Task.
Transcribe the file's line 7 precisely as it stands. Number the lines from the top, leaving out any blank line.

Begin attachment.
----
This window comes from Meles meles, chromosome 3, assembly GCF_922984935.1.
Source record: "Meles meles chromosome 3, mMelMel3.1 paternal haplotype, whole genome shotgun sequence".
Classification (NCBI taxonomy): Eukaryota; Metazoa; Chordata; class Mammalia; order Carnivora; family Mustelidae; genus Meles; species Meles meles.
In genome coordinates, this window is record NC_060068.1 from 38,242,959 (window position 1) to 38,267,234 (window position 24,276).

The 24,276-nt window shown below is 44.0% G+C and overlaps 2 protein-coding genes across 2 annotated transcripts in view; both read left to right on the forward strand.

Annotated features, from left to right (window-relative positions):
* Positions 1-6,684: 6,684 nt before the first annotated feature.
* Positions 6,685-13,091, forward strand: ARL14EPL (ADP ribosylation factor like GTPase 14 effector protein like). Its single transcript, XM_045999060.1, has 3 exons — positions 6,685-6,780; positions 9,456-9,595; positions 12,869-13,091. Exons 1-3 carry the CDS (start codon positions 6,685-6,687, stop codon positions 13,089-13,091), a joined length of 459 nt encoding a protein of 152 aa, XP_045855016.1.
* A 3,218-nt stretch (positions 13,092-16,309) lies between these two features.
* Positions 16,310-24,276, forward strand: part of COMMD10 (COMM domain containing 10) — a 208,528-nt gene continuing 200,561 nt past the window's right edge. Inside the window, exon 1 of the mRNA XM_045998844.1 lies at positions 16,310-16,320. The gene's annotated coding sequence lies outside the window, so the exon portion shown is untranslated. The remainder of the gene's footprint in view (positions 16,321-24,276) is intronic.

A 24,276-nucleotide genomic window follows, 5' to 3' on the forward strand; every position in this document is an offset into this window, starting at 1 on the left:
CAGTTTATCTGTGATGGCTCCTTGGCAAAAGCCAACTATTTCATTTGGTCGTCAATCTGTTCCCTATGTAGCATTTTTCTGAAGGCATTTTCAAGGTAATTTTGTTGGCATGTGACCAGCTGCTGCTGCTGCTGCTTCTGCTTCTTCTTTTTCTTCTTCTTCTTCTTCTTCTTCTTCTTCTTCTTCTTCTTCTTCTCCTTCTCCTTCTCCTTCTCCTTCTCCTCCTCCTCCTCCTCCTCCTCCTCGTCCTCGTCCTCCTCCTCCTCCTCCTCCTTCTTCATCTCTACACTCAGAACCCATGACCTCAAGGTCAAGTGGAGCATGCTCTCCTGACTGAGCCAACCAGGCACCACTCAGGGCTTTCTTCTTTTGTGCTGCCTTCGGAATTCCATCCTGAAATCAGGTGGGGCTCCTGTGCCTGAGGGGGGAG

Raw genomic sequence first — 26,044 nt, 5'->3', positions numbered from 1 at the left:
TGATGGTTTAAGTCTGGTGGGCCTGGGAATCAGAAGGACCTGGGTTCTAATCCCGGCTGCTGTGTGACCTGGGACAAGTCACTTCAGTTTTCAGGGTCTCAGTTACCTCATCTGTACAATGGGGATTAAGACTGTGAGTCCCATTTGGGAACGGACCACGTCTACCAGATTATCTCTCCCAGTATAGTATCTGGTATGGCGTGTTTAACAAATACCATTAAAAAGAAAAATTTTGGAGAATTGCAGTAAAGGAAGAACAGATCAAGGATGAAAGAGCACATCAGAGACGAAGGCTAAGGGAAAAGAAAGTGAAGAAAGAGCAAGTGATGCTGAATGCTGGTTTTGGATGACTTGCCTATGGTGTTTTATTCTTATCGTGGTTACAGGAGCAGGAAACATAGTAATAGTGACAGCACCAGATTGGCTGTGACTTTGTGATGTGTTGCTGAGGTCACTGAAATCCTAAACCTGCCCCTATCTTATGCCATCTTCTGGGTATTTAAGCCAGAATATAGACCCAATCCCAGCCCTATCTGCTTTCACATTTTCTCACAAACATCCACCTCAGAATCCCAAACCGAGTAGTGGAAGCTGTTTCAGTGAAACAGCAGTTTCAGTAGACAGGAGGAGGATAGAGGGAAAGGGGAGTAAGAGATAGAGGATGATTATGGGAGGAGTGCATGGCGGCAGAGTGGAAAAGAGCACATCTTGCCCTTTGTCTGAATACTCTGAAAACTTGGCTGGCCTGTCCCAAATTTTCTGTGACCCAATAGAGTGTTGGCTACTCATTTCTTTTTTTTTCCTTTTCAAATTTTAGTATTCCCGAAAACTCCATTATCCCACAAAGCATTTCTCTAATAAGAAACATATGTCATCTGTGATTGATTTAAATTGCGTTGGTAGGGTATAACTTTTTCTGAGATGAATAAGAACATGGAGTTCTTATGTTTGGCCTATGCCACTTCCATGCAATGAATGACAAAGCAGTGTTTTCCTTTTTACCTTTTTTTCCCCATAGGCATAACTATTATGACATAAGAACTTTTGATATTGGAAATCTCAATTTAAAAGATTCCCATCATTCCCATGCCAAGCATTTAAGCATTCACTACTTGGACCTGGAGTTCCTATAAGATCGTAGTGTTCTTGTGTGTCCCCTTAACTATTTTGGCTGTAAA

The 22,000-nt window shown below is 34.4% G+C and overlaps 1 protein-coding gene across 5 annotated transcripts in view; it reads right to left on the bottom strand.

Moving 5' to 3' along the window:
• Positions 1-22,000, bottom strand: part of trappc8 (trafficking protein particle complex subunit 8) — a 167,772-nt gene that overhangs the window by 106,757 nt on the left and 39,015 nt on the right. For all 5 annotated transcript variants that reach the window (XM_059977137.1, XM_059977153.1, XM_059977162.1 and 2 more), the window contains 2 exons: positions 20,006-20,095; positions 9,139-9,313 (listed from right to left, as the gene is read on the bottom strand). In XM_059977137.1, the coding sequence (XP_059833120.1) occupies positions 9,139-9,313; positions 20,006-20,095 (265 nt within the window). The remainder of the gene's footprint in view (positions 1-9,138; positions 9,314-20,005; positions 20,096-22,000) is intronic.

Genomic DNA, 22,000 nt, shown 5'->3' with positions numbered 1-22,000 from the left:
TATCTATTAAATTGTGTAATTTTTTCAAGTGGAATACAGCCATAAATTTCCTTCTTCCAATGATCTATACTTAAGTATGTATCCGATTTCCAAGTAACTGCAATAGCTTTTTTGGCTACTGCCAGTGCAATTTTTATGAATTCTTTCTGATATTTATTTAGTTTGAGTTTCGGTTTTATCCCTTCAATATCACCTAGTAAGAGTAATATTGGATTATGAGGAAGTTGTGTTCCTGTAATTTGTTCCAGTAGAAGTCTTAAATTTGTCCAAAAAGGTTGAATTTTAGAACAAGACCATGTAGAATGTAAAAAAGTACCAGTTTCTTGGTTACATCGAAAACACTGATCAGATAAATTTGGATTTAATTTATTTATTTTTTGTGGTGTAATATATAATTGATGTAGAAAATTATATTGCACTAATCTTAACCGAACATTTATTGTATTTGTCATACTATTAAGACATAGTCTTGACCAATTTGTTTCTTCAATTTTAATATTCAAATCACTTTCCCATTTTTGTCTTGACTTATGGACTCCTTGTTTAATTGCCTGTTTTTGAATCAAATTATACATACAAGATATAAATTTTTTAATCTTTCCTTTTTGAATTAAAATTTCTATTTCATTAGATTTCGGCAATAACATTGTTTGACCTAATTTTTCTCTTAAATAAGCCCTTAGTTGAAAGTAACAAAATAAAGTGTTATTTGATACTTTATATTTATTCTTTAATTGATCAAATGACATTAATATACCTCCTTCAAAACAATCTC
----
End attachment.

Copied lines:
* Positions 1-6,684: 6,684 nt before the first annotated feature.